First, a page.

Directed by Fritz Mitchell
Written & Narrated by Wright Thompson
The most joyous part of the ESPN 30 for 30 series is the ability to walk into and discover stories that are dramatically impactful, socially relevant, and ultimately intimately linked to the world of sports. When I first decided to start into this marathon, I knew I would be on a great journey; sports and film are to of my very favorite things. I also realized that there would be instances where I was left wanting by the craft of the filmmaker; teases, if you will, where the potential of the story far exceeds the execution of the film. The Ghosts of Ole Miss is one of those films. So enticingly fascinating, and yet so far from a fully realized documentary.
My knowledge of Ole Miss football is as follows: Eli Manning (and I guess Archie Manning as well, though I obviously never saw him play), and Robert Nkemdiche, the #1 overall prospect that recently signed a letter of intent to attend the University of Mississippi, surprising more than a few college football fans. I did not know about the 1962 Ole Miss team, the only undefeated, untied team in the school’s history. What makes that team even more significant than its record is the social climate surrounding the university that year. I did know about racial tensions and the integration that was taking place around the same time in many southern schools and colleges. I did not know of the connection between the two.
Thanks to Wright Thompson, a born and bred Mississippi journalist, that connection is made and examined in this installment of the 30 for 30 series. Director Fritz Mitchell takes Thompson’s piece on the 1962 team and transforms it into a documentary film led by Thompson himself. The civil movement era in the American south is one of the more interesting and explosive eras in this countries history. I can see why Thompson would want to reflect on these strange times and strange actions that took place within his home state. The idea of white guilt and Southern racism then and now are matters that should always be remembered and thought about by all who experienced it, and even those generations later who did not.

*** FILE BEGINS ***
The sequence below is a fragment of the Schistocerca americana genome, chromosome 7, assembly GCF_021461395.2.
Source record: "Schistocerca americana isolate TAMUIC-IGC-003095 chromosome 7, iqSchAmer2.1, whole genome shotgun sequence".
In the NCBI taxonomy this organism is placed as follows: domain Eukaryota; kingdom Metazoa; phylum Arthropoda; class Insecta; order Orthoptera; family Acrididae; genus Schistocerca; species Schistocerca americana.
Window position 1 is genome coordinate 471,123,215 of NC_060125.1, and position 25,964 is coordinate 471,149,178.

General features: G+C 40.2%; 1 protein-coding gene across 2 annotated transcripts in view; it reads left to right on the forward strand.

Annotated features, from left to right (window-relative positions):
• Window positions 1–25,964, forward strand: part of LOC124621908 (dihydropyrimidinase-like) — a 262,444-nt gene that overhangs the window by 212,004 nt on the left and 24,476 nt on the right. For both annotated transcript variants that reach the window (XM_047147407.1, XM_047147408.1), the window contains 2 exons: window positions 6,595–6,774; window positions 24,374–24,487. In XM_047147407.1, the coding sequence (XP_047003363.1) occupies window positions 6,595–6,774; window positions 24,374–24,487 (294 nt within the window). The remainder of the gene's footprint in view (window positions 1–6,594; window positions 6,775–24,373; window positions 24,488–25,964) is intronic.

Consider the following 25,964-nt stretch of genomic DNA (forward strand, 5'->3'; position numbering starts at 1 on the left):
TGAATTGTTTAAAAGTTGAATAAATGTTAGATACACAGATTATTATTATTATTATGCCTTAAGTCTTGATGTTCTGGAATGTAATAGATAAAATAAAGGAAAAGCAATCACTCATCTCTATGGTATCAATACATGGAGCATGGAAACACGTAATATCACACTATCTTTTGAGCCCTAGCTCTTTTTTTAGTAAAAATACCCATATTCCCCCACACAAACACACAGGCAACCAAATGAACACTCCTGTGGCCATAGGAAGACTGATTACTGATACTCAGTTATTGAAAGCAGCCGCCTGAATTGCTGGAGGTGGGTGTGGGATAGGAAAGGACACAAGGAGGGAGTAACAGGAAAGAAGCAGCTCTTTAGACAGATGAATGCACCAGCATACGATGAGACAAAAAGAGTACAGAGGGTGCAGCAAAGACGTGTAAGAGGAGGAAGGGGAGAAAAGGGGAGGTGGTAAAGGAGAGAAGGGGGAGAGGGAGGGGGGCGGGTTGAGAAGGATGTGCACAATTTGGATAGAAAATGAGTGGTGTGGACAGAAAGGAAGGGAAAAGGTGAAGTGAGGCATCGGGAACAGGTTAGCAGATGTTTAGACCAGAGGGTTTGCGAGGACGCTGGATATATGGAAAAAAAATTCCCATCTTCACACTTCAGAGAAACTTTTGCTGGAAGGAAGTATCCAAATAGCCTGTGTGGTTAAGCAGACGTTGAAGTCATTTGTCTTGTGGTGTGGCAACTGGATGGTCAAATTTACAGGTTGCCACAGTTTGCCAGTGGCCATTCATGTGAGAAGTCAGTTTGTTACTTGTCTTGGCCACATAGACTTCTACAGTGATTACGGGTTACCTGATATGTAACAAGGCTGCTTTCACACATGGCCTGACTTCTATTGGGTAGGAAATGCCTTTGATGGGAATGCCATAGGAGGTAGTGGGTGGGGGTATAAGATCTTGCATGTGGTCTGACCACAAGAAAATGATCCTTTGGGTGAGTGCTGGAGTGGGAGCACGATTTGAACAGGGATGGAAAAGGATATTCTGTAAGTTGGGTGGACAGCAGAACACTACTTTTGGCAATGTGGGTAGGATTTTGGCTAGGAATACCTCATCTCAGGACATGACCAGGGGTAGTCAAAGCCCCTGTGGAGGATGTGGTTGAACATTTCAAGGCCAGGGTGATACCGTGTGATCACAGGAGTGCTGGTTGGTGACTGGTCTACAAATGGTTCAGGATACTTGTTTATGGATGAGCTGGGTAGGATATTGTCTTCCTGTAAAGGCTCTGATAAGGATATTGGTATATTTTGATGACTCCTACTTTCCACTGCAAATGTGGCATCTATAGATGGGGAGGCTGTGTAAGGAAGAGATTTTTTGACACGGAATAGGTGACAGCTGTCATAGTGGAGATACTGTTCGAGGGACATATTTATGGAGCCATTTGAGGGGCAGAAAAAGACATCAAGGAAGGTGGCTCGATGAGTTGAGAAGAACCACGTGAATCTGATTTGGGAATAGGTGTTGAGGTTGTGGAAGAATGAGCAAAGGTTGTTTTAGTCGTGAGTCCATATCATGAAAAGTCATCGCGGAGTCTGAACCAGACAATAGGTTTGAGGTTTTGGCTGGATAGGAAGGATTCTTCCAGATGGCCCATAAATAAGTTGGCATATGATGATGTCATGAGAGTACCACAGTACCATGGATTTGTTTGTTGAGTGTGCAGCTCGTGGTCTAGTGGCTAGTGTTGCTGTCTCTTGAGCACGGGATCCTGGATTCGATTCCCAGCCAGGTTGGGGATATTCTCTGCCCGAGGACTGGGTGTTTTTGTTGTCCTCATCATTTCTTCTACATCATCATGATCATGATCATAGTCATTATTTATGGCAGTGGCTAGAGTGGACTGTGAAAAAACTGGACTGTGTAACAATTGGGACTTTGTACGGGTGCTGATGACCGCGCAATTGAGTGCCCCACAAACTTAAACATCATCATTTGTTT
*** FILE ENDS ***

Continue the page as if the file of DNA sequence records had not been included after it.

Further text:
The problem the film faces is that it becomes a personal lament on the state of hometown Mississippi by Wright Thompson. Where his words of examination and thoughts of inward expression could make a great thinkpiece for a newspaper or news magazine, it does not lend itself too well to a documentary film. Part of the problem is found in the ambitions of the director, Mitchell. The story is there without a doubt, and moments like the chronicle of the campus riot after African American James Meredith attempted to be enrolled at the university proves it. But you know what, this is the first time in this review that I have mentioned Meredith’s name. There is a reason for that.
The film itself feels like dipping a toe into an Olympic sized pool and not getting the chance to ever jump in and swim around. We learn who James Meredith is, yet we never really get to spend much time with him, or find out more about his thoughts, feelings, and personal experiences. We learn about a few of the football players, and their magical season, but we never get an in depth look at what made them so great, what made their season so magical apart from circumstance. And as a film that is part of series designed to explore important moments in sports history and its social relevance, the film turns out to be an outright failure. We get the tease of a great story, but merely skim its surface to learn the most basic facts, to know that something happened in Oxford, Mississippi in 1962, but never to learn much more than that.